This action was filed in March of 2011. Defendants answered Dr. Gonda's complaint on June 16. They could not have raised the Settlement Agreement as a defense at that time, because the Settlement Agreement had not yet been executed. When the Settlement Agreement was executed in November of 2011, this case was stayed pending the outcome of Dr. Gonda's arbitration proceedings against Defendants, and then the stay was continued during his administrative appeals. See ECF Nos. 19 ("Stay Order"); 21. Defendants argue that "it would have been improper" to move for leave to amend at that time. That is correct, but the parties could have moved to lift the stay and dismiss the case, given that they had apparently agreed to release this lawsuit.

Regardless, on May 20, 2013, Dr. Gonda reported that his administrative appeals had been exhausted and requested a case management conference. See ECF No. 24. On May 30, the Clerk set a case management conference on the Court's calendar. See ECF No. 25. Once the case was restored to the Court's calendar, Defendants still did not seek leave to amend their answer. On November 11, 2013, Defendants filed a motion for summary judgment. ECF No. 35. That summary judgment motion did not mention the Settlement Agreement, nor did Defendants seek leave to amend their answer at that time. It was not until November 6, 2014 - almost three years after the Settlement Agreement was executed - that Defendants finally raised the issue in their motion for summary judgment. See ECF No. 67 ("SJ Mot."). Even accepting that it would have been improper to move for leave to amend during the stay, Defendants waited almost a year and a half after the exhaustion of Dr. Gonda's administrative appeals to raise this issue.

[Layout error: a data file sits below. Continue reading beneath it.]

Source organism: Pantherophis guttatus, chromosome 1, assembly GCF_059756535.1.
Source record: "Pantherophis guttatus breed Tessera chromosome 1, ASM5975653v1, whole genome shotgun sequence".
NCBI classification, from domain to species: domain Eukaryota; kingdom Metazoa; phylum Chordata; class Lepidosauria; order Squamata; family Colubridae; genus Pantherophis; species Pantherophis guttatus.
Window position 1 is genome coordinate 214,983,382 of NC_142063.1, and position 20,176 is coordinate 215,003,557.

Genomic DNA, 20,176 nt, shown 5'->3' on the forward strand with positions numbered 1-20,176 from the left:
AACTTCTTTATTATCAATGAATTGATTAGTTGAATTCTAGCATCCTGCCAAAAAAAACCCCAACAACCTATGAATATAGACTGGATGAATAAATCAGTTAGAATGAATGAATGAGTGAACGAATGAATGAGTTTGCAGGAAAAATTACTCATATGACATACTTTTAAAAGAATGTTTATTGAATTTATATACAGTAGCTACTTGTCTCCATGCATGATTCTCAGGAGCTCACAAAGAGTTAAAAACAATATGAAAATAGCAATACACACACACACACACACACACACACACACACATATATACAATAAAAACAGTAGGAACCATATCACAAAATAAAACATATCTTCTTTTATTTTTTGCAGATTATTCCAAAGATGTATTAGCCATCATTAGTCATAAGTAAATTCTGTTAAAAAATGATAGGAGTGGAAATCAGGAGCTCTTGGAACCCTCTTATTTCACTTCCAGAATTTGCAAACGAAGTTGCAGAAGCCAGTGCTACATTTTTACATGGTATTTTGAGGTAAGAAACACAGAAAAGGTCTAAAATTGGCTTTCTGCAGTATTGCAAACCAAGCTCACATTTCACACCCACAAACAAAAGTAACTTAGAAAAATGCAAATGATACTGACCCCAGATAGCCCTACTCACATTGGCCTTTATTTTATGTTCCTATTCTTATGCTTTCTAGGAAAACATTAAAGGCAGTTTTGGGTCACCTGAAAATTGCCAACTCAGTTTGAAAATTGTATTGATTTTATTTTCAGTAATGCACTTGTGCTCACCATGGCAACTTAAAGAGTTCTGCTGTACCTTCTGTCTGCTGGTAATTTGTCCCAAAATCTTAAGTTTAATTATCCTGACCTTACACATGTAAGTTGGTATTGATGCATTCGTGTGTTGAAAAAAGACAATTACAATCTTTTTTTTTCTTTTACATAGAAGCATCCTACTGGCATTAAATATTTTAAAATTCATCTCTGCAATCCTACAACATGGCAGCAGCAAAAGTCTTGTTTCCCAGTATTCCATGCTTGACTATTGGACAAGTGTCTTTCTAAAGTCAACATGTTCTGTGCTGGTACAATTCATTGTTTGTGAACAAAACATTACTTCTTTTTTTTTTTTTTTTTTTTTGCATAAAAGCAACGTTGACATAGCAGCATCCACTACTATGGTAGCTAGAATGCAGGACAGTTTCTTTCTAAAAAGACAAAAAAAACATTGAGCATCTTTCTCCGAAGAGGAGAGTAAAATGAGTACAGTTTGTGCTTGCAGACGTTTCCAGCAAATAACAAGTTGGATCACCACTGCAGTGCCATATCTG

TPMG argues that its attorneys did not obtain a copy of the release until August 2014. Because Defendants filed their motion for summary judgment about two months thereafter, Defendants argue that any delay was not undue. See Defs. Supp. Br. at 5-6. However, Defendant TPMG was a party to the Settlement Agreement and was therefore aware of it from the date it was executed. Failure to turn over the agreement to counsel does not excuse the delay. The Court finds that the sheer length of the delay in this case - either three years or one and a half years, depending on when you start counting - counsels against granting leave to amend. Cf. Toth v. Glazer, 163 F.R.D. 549, 550 (E.D. Wis. 1995) (two month delay in moving to amend answer supported denial of motion).